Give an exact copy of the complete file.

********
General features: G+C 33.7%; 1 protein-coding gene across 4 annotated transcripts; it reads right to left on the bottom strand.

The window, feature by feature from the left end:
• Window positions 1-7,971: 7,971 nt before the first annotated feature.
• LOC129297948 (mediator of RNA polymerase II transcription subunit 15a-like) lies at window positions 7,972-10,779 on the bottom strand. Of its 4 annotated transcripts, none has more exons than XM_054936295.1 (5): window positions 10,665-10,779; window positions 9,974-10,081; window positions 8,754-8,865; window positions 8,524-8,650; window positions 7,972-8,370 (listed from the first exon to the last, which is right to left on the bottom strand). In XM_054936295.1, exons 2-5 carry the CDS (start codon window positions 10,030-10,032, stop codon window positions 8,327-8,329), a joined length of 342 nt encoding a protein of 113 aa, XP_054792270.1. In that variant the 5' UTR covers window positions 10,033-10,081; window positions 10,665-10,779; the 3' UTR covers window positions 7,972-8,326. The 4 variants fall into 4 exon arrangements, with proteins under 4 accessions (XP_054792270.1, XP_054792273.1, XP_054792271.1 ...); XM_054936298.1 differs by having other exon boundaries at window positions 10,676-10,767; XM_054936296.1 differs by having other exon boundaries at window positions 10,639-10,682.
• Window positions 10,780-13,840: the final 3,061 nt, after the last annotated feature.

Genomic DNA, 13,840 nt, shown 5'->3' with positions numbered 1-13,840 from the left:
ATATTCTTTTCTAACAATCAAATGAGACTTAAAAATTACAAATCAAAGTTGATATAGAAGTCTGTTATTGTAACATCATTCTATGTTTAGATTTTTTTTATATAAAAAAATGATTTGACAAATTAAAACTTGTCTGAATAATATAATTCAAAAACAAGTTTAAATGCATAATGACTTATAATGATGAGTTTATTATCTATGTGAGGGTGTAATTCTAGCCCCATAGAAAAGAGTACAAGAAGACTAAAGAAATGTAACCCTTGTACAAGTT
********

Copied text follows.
General features: G+C 33.7%; 1 protein-coding gene across 4 annotated transcripts; it reads right to left on the bottom strand.

The window, feature by feature from the left end:
• Window positions 1-7,971: 7,971 nt before the first annotated feature.
• LOC129297948 (mediator of RNA polymerase II transcription subunit 15a-like) lies at window positions 7,972-10,779 on the bottom strand. Of its 4 annotated transcripts, none has more exons than XM_054936295.1 (5): window positions 10,665-10,779; window positions 9,974-10,081; window positions 8,754-8,865; window positions 8,524-8,650; window positions 7,972-8,370 (listed from the first exon to the last, which is right to left on the bottom strand). In XM_054936295.1, exons 2-5 carry the CDS (start codon window positions 10,030-10,032, stop codon window positions 8,327-8,329), a joined length of 342 nt encoding a protein of 113 aa, XP_054792270.1. In that variant the 5' UTR covers window positions 10,033-10,081; window positions 10,665-10,779; the 3' UTR covers window positions 7,972-8,326. The 4 variants fall into 4 exon arrangements, with proteins under 4 accessions (XP_054792270.1, XP_054792273.1, XP_054792271.1 ...); XM_054936298.1 differs by having other exon boundaries at window positions 10,676-10,767; XM_054936296.1 differs by having other exon boundaries at window positions 10,639-10,682.
• Window positions 10,780-13,840: the final 3,061 nt, after the last annotated feature.

Genomic DNA, 13,840 nt, shown 5'->3' with positions numbered 1-13,840 from the left:
ATATTCTTTTCTAACAATCAAATGAGACTTAAAAATTACAAATCAAAGTTGATATAGAAGTCTGTTATTGTAACATCATTCTATGTTTAGATTTTTTTTATATAAAAAAATGATTTGACAAATTAAAACTTGTCTGAATAATATAATTCAAAAACAAGTTTAAATGCATAATGACTTATAATGATGAGTTTATTATCTATGTGAGGGTGTAATTCTAGCCCCATAGAAAAGAGTACAAGAAGACTAAAGAAATGTAACCCTTGTACAAGTT